Yeah, and I don’t want to be too optimistic to say that that legislation is perfect, or legislation has completely caught up with privacy, but I think is getting a little bit better. And we’re seeing more informed discussions about legislation, I think we’re seeing a lot more people such as Lena Khan, or al cancel Tane, which are now sort of placed in positions of leadership and power at the FTC and at the California privacy agency, that come from a background that steeped in privacy experience and Privacy Awareness. So I think it’s, it’s going to get better in terms of the way regulation is drafted and sort of the the way that it’s going to keep pace with technology. So I mean, the things that I’m keeping track of what’s happening in the United States with the PRA, which is the new California TCPA, 2.0, you know, whatever alphabet soup, you want to call it, the Colorado and Virginia laws. So those are things that, you know, we have to, as privacy professionals working on behalf of companies need me to make sure that we’re keeping track of because those implementation dates are coming, you know, very soon. And then there’s also what might happen with federal privacy legislation, which has always been this sort of, you know, will they or won’t they will Congress, you know, actually pass some sort of comprehensive privacy legislation, like we see with GDPR in Europe. And it’s interesting to track that, because I think there’s been, you know, bipartisan support for federal privacy legislation, there’s been a lot of things happening with COVID. And with Facebook whistleblowers that are sort of bringing these topics back up in the news, there’s been some hearings recently, you know, talking about federal privacy legislation. So we’ll see if that happens this year, or next year, I think that would actually be beneficial in many respects to have one federal comprehensive privacy law rather than a patchwork of state privacy laws. Um, but it really remains to be seen if if there’s going to be any action that we see this year from, from the US Congress. Those are, those are the main things we’re talking, at least that are on my radar, there’s also China, we’re talking about global privacy issues, you know, the new P IPL that was just enacted in China that has a lot of similarities to GDPR. But some differences in terms of data localization, consent, and notice, and, you know, companies like Autodesk, we’re taking a very close look at that legislation and how we can be compliant and continue to track that as we get more information from the regulators in China about actually what they meant by some of the things that they published in August. So

Justin Daniels  14:02  

kind of changing gears just slightly. You know, we talk a lot about and read a lot about the legislation that relates to privacy, we’ve been leaving a lot in the news about some of the practices that were highlighted on 60 minutes, which we could have a whole show on, but, um, what are your thoughts around the kind of ethical code code of conduct relating to the collection of data, especially when we start to overlay it with artificial intelligence, any thoughts? Because ethics is kind of like what we should do not needing to be prodded by the law. But as we also know, if you collect data now, it also is an asset but also potentially a big liability if you don’t manage it appropriately.

Alexandra Ross  14:44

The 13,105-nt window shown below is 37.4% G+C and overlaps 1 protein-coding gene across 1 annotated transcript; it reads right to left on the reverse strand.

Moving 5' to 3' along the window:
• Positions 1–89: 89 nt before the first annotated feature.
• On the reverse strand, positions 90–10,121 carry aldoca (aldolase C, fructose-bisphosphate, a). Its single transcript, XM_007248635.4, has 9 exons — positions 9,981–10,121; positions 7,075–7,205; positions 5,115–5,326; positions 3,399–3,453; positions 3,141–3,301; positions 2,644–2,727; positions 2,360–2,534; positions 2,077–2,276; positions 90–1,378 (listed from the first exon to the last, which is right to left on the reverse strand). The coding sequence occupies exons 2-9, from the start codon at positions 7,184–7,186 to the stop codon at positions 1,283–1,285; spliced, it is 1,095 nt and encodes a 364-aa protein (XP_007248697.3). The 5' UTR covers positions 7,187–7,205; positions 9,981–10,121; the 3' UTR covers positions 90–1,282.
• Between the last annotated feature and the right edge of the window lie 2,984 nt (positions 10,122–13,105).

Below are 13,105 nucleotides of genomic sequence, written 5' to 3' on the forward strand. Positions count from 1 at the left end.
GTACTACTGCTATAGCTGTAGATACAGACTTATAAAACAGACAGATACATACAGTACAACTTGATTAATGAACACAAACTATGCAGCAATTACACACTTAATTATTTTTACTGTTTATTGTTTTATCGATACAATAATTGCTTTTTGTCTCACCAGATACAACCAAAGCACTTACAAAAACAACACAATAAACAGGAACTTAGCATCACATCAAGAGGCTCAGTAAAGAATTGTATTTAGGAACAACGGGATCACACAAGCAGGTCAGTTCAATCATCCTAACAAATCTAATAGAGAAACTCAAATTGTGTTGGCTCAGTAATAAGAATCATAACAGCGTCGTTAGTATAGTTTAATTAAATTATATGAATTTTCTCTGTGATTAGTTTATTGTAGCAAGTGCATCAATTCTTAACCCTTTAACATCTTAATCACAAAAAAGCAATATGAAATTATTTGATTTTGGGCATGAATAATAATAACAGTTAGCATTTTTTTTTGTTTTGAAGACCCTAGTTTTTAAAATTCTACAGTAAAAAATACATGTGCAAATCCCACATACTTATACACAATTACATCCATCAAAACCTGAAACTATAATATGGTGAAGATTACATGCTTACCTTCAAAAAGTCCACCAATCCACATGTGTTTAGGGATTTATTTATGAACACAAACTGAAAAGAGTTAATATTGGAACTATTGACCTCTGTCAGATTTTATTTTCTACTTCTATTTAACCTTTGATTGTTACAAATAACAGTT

Yeah, it’s a really interesting development. And I think, you know, the conversations that I’ve been having when when we have governance bodies, and we’re reviewing compliance activities, or our compliance program with privacy or security or use cases says that the business would like to do in terms of collecting data and providing value to our customers. We’ve talked about ethics over the years, we haven’t labeled it as such. But we’ve always talked about how is this compliant with the law? What would this? How would this appear to customers sort of some of those ethical transparency issues? You know, when I talk to colleagues, we’ve always sort of been having this ethical discussion. But what we’re seeing now is companies actually publishing their ethical principles, publishing ethical policy, saying we’re developing ethics by design program. And I think it’s in part because of this prevalence of data and new technologies like AI and machine learning, where the the tech, the legislation might not yet give us enough direction about what is sort of the right, the right answer. And we want to have these ethical principles and programs to help us decide what makes sense for our business and what makes sense for our customers. So these kinds of voluntary codes of conduct we’re seeing being adopted I and I do think that that’s a really positive thing, because it gives customers more trust in the companies that are using their data, and the value of some of these AI and machine learning technologies that that can actually benefit them in terms of, you know, smart cities and city planning and technology that is tracking them that might seem scary, or might seem a little big brother ish. But if you actually take the ethical considerations into into play, and actually provide the appropriate notice, and you’ve gone through sort of your checklist of is there bias? Is there a problem with this, and you’re upfront with that, then I think that gives society sort of a little bit more, they can take that with a little bit more certainty that some of those considerations were properly taken into account. So doing the right thing means not just complying with the law, but actually thinking about what is that public and vital perception going to be? Are you providing value to your customers? And are you actually managing their expectations and maintaining their trust? I think, you know, it’s interesting to track the development of these ethical programs, because now, you know, a lot of companies are putting them in place, proactively anticipating that there’s going to be some legislation, we’re seeing some draft legislation coming out of the EU related to artificial intelligence is actually going to require in some cases, impact assessments, additional transparency, those sort of ethics by design programs that we have in place now for privacy and security that’s coming in a couple of years. Europe is leading the way not surprisingly. So I think it’s, it’s it’s a good thing for companies now to start thinking about these ethical decision making, leveraging their existing data protection programs, thinking about how they can incorporate some of this ethical decision making into the use cases that they’re currently reviewing.